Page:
Anadhyāya (anadhyaya) literally means ‘not to study’. Ancient Indian society fixed certain dates and events (natural as well as man-made) on or during which studying (traditional texts and knowledge) was prohibited. This act of refraining from study – in general or of a particular branch of knowledge – is called anadhyāya.

Purāṇas (Purana) vary in opinion on the reasons of anadhyāya. Anadhyāya should take place when it it storms and rains in monsoon while igniting the sacrificial fire. One should refrain from studying when one is in the company of an unprincipled person, when there is a corpse in the locality, when there is a gathering of many and when one hears the sound of moaning. Anadhyāya also should take place at the times of daily worship at dawn and dusk, and during the full moon, the new moon, the eighth and fourteenth days of a lunar calendar. One should refrain from study on the three days following the Vedic rituals of upākarma (upakarma) and utsarga. Refraining from study for a whole day has been prescribed in the case of aṣṭakā (ashtaka) and on the day marking the end of a season. Studying under the shade of the following trees has been prohibited: śleṣmātaka (sleshmataka; elephant apple), śimula (simula; red cotton), madhuka (mahua), kovidāra (kovidara; red kachnar) and kapittha (wood apple). Study is prohibited for three nights upon the death of one’s fellow students, teachers and men of one’s equal educational qualification. One should observe anadhyāya if invited to a funeral, at the times of solar and lunar eclipse, and on the starting days of Summer solstice and Winter solstice. Anadhyāya should be observed also if one follows a corpse to the crematorium, when one is undergoing the period of impurity after a birth or a death in one’s family, and when there is an earthquake. Studying other religious texts is prohibited after reading Āraṇyaka (Aranyaka), a Vedic appendix. But Vedāṅga (Vedanga), Mahābhārata (Mahabharata), Purāṇa (Purana) and other religious texts are excluded from the dominion of anadhyāya. 

If a strong wind blows at night, or there is a dusty wind in daytime, or there are extreme manifestations of natural occurrences like thunderbolts, lightning, roaring rain clouds and shower of meteors, one should observe ākālika anadhyāya (akalika anadhyaya; refrain from studies due to natural calamities).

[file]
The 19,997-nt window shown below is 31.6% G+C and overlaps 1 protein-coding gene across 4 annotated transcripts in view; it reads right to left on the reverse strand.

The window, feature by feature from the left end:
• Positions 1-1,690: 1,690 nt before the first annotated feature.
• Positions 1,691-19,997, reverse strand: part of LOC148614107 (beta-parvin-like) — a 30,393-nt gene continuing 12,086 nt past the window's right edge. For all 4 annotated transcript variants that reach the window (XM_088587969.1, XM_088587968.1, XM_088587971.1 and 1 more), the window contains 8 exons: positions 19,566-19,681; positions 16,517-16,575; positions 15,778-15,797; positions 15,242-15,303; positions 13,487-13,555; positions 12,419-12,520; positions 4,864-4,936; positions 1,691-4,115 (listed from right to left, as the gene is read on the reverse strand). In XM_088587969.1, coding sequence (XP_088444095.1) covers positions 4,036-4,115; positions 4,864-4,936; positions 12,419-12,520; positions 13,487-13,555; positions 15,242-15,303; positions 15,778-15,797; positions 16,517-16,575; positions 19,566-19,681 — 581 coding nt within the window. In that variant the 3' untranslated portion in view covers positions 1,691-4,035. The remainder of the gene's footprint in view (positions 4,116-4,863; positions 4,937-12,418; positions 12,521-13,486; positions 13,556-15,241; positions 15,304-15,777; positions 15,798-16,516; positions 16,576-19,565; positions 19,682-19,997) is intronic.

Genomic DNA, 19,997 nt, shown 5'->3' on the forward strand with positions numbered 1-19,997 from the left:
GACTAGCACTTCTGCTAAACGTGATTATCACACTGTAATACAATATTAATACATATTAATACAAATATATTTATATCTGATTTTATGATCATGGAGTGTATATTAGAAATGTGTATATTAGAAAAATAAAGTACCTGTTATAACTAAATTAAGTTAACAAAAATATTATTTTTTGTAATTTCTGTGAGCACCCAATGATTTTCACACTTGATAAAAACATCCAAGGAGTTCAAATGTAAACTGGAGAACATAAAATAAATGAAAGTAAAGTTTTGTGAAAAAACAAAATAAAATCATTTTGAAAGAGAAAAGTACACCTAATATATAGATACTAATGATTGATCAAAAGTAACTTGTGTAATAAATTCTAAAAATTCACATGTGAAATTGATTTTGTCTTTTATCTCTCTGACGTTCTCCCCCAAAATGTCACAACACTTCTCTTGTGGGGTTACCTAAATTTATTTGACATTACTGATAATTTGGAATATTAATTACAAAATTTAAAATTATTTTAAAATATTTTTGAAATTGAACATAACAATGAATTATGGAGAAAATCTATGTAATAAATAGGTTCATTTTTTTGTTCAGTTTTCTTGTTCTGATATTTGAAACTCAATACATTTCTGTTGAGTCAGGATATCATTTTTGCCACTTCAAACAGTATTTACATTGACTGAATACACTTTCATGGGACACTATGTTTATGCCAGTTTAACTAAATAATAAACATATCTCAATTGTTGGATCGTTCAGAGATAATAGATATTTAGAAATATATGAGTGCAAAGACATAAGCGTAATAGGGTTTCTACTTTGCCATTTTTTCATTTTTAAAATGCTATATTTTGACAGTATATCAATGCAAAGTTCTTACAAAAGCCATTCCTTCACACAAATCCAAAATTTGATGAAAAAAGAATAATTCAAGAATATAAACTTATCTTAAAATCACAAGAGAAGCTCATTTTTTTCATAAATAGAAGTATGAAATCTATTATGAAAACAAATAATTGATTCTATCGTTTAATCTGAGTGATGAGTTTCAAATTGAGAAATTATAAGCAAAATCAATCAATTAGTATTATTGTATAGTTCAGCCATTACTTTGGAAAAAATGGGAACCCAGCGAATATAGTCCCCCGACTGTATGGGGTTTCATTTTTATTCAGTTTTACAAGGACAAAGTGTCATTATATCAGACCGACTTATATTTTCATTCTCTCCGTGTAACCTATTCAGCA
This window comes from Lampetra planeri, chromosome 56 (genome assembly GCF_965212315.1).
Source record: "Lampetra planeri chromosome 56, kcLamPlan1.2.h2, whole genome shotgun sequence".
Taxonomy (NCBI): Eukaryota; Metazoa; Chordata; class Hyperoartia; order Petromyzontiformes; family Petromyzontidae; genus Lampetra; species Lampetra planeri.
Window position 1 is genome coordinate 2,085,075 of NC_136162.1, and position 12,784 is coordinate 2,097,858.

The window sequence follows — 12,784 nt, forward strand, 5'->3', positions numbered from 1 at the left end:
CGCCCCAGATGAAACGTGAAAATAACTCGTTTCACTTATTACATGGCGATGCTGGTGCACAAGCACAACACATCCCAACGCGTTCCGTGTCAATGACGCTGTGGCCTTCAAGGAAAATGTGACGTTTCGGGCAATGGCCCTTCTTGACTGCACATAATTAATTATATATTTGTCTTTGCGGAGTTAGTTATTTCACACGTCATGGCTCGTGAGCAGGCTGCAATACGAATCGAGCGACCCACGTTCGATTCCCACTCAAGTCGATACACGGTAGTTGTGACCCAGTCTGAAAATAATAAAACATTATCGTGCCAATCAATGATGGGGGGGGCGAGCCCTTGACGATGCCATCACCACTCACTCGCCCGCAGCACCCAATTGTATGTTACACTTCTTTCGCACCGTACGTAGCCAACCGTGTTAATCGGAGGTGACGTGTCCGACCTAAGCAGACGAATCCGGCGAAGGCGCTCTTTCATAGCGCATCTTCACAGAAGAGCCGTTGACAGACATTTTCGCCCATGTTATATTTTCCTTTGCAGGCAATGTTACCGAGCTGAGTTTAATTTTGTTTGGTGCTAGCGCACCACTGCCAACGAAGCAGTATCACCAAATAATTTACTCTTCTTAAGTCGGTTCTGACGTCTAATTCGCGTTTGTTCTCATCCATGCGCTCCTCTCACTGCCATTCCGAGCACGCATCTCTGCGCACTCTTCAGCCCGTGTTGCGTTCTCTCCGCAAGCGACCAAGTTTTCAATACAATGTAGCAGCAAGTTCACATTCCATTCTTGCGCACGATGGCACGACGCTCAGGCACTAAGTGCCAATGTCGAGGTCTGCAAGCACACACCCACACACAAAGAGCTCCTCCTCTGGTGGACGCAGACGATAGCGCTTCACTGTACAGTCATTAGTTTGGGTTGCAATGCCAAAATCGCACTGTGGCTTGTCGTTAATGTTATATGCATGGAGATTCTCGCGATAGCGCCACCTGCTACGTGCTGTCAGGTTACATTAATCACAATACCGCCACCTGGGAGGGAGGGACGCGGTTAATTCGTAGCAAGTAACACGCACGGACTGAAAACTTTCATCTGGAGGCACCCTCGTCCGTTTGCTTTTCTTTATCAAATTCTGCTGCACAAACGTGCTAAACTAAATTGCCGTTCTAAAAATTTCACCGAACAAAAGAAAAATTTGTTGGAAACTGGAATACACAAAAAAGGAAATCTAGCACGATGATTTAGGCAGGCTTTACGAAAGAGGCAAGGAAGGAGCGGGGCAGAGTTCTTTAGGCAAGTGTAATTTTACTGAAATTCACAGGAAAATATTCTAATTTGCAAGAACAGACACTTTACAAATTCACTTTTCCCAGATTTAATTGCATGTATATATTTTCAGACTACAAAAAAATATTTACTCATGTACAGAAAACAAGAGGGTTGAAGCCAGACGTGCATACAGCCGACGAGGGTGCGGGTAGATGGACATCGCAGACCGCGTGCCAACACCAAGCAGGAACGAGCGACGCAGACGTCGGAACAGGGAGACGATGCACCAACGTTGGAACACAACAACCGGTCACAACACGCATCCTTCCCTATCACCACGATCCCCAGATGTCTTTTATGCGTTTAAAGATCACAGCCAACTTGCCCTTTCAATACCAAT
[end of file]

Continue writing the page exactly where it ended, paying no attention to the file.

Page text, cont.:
Anadhyāya largely referred to refraining from the studies of the Vedic literature. However, a good many practical purpose demanded some other days and occasions to be observed as anadhyāya. Even five or six decades ago the traditional Sanskrit schools used to stop giving lessons on the days of full moon, new moon and the first, eighth and fourteenth days of the lunar calendar. Studying grammar was prohibited on the night of the thirteenth day of the lunar calendar. Natural phenomena like gale, hailstorm, thunderbolts, meteor shower, solar and lunar eclipses, dust storm, fire and calls of ominous beasts and birds provided the occasions of anadhyāya, as did the artificial reasons like beginning of a battle, clanking of weapons and even the sound of music. Study had to be stopped even if a beast cut across the space between a teacher and the students while a class was going on. Besides, studying was not prescribed when there is a gathering of people at one’s home, especially on the occasion a festival. Viśiṣṭānadhyāya (visishtanadhyaya) – anadhyāya in honour of a prestigious person – used to demarcate anadhyāya on the occasion of arrival of an eminent guest at the teacher’s house. On someone’s demise in a village, anadhyāya was to be observed in a village until the funeral was over. Study was prohibited when one was unclean, impure, was busy in some other task and especially associated with some work involving funeral and crematorium. [P. 124. Hindur Achar Anushthan. Chintaharan Chakrabarty]